To complete the trio of professors, Prof. Caroline Gatrell shared stats on the place of women in leadership including the glass cliff: women are more likely to access top positions during periods of crisis or risk.  Maybe it's because they are seen as more creative or more safe. Maybe it's because they are seen as expendable. Theresa May springs to mind, as do Margaret Beckett and Harriet Harman who have both 'held the fort' for Labour between 'proper' leaders.

what was it like?

As well as these insights from academic research (and the academic life), She is Sustainable made room for more personal life stories from older women, and lots of sharing among participants. The atmosphere was so warm and supportive, as well as being inspirational.  Younger women heard from older women and from each other about their careers in sustainability and how these interwove with life choices and unchosen circumstances.

We spoke together about following your heart and using your head, about finding your place and moving on. We shared experiences about balancing career with caring responsbilities, and about the different kinds of women we can be and want (or don't want) to be.

We used random everyday objects to open up about how we see ourselves as women who work in sustainability.

The world's most disappointing tombola...

The world's most disappointing tombola...

 

Speaking about the unspoken

I was lucky enough to facilitate two open space sessions, where topics were proposed which perhaps might not have been if the group had not been women-only.  Yes, there really was a session on periods and yes, there really was quite a lot to be shared and discussed about the impact of menstruation on work.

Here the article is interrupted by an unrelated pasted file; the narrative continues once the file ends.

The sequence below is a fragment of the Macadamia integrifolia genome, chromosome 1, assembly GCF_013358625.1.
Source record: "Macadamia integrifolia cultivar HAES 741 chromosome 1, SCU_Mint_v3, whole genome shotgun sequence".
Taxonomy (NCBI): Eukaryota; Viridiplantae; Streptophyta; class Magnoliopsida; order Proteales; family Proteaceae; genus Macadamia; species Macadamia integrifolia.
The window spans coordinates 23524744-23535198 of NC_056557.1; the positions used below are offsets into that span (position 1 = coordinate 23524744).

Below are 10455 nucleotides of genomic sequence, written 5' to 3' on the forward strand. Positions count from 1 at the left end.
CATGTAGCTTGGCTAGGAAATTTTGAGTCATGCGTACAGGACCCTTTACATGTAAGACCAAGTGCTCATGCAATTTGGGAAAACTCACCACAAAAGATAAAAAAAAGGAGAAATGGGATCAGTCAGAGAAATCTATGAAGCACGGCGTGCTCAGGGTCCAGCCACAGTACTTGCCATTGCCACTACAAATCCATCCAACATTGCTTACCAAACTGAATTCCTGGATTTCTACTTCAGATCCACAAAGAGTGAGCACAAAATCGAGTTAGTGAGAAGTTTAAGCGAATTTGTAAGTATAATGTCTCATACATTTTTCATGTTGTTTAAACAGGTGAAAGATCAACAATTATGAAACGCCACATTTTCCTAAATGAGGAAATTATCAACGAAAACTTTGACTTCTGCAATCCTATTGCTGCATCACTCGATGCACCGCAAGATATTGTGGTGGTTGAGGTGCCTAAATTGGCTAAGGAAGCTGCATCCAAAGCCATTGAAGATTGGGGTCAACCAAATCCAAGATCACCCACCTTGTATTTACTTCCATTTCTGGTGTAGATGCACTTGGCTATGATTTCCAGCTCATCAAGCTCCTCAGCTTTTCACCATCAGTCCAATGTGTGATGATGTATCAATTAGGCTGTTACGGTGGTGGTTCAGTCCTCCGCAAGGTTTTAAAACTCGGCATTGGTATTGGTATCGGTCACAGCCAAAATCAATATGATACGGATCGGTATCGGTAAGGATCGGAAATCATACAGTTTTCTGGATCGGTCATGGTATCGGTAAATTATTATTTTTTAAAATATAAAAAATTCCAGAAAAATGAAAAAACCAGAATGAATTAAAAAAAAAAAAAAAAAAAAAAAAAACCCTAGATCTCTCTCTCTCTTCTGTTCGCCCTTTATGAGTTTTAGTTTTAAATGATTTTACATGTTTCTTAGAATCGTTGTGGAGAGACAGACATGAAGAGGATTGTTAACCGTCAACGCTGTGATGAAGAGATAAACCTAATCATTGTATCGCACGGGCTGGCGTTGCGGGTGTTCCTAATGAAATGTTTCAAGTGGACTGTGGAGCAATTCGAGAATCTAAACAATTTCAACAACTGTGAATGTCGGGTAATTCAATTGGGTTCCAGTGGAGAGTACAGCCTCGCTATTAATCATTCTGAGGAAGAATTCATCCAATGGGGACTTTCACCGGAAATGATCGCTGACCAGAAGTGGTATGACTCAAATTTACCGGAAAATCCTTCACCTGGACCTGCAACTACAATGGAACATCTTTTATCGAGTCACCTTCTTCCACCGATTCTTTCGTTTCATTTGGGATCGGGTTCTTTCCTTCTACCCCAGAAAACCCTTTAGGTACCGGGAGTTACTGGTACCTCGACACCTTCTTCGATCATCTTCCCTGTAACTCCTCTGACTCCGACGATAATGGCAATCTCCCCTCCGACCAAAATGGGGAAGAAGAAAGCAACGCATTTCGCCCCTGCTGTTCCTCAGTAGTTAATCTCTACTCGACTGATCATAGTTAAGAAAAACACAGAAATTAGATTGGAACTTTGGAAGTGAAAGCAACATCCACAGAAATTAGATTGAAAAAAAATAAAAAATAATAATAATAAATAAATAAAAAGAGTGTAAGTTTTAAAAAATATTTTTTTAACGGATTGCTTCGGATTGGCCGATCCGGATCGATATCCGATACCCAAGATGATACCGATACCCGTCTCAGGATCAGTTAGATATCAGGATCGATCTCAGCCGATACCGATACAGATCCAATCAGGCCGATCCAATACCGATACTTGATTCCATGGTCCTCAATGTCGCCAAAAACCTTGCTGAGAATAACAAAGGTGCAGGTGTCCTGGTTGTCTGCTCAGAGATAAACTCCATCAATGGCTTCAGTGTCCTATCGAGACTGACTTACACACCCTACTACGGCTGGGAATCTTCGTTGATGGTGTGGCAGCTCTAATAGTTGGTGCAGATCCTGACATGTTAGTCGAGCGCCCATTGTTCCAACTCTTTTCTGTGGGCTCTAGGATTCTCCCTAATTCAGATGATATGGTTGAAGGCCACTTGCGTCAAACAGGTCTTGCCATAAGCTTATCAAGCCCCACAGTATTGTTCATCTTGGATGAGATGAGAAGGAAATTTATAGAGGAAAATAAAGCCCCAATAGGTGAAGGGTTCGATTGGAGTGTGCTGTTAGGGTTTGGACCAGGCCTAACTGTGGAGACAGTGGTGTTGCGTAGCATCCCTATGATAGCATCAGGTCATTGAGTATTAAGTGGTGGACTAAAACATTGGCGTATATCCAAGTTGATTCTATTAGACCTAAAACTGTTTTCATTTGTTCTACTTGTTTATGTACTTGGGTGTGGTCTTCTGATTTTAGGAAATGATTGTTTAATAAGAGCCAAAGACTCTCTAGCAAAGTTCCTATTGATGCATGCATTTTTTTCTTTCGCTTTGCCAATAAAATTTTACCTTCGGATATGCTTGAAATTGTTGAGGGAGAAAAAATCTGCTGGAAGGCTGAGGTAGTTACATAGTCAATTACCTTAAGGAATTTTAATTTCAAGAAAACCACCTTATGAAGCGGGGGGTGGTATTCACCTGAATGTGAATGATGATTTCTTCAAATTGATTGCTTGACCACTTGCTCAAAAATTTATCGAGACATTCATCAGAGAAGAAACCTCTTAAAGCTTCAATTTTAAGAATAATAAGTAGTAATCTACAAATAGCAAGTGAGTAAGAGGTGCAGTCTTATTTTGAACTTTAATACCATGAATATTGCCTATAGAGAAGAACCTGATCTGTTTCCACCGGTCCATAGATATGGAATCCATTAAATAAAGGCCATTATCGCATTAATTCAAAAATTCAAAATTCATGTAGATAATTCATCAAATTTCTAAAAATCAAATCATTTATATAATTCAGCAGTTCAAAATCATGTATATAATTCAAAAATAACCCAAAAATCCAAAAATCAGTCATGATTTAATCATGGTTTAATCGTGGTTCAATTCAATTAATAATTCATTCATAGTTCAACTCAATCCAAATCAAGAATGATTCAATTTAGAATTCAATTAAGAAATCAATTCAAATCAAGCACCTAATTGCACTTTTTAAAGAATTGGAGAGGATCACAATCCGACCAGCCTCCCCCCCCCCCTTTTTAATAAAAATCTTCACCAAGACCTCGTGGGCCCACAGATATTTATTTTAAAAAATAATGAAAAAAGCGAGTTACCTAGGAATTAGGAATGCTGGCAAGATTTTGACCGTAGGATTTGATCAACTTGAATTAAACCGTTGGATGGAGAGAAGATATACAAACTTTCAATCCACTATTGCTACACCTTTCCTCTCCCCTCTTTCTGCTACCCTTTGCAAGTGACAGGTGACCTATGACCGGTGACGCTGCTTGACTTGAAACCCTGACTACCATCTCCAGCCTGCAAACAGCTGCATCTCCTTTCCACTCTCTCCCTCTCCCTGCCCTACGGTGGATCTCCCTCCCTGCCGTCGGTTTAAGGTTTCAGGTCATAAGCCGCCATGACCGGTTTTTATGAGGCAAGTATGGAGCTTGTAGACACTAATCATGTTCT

There was everyday sexism in the stories: the woman whose junior male colleague was addressed as the boss all the way through a business meeting; the casual assumptions about who will take the notes and make the tea. 

And there was conversation about racism, ethnicity and being a woman of colour in the sustainability field.

Yes, we did talk about periods in the open space session.

She is (still) sustainable

I went along partly to test out my guess that SiS could be tweaked a bit to provide a brilliant way for older women to discuss their choices: if you're mid-career, would it be useful to consider what's next?  Perhaps it's an "after children" conversation, or perhaps one about daring to take the next step upwards or sideways. Perhaps it's about being ready to change direction, to slow down or branch out.  or to take on your biggest challenge yet. Perhaps its about how you keep credible and energetic when your body is starting to let you down.  

I don't know what the conversations are that sustainability women at this later stage will want to have, but I do know that there was enthusiasm for the idea when I tested it, and I am brimming with ideas about how to adjust the SiS approach for this group of women. 

Let me know what you think!